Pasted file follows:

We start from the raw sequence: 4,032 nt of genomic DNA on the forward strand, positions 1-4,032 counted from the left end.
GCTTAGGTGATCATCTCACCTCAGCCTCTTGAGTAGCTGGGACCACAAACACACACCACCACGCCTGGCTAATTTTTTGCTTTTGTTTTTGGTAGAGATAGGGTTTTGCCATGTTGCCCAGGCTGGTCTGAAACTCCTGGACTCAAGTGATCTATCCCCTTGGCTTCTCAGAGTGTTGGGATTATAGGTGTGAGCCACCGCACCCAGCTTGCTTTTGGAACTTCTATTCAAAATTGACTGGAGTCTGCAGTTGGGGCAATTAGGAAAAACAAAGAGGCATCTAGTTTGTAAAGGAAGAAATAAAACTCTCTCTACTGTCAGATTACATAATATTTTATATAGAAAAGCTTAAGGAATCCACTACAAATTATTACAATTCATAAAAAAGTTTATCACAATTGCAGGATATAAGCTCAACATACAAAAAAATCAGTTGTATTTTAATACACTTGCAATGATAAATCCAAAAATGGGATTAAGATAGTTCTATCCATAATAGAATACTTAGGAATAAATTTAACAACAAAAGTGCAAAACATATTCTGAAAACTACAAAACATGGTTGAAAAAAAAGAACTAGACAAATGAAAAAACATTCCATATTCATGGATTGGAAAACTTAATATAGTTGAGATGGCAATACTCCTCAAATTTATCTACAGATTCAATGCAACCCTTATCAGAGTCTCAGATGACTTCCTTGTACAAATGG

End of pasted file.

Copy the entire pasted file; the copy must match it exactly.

We start from the raw sequence: 4,032 nt of genomic DNA on the forward strand, positions 1-4,032 counted from the left end.
GCTTAGGTGATCATCTCACCTCAGCCTCTTGAGTAGCTGGGACCACAAACACACACCACCACGCCTGGCTAATTTTTTGCTTTTGTTTTTGGTAGAGATAGGGTTTTGCCATGTTGCCCAGGCTGGTCTGAAACTCCTGGACTCAAGTGATCTATCCCCTTGGCTTCTCAGAGTGTTGGGATTATAGGTGTGAGCCACCGCACCCAGCTTGCTTTTGGAACTTCTATTCAAAATTGACTGGAGTCTGCAGTTGGGGCAATTAGGAAAAACAAAGAGGCATCTAGTTTGTAAAGGAAGAAATAAAACTCTCTCTACTGTCAGATTACATAATATTTTATATAGAAAAGCTTAAGGAATCCACTACAAATTATTACAATTCATAAAAAAGTTTATCACAATTGCAGGATATAAGCTCAACATACAAAAAAATCAGTTGTATTTTAATACACTTGCAATGATAAATCCAAAAATGGGATTAAGATAGTTCTATCCATAATAGAATACTTAGGAATAAATTTAACAACAAAAGTGCAAAACATATTCTGAAAACTACAAAACATGGTTGAAAAAAAAGAACTAGACAAATGAAAAAACATTCCATATTCATGGATTGGAAAACTTAATATAGTTGAGATGGCAATACTCCTCAAATTTATCTACAGATTCAATGCAACCCTTATCAGAGTCTCAGATGACTTCCTTGTACAAATGG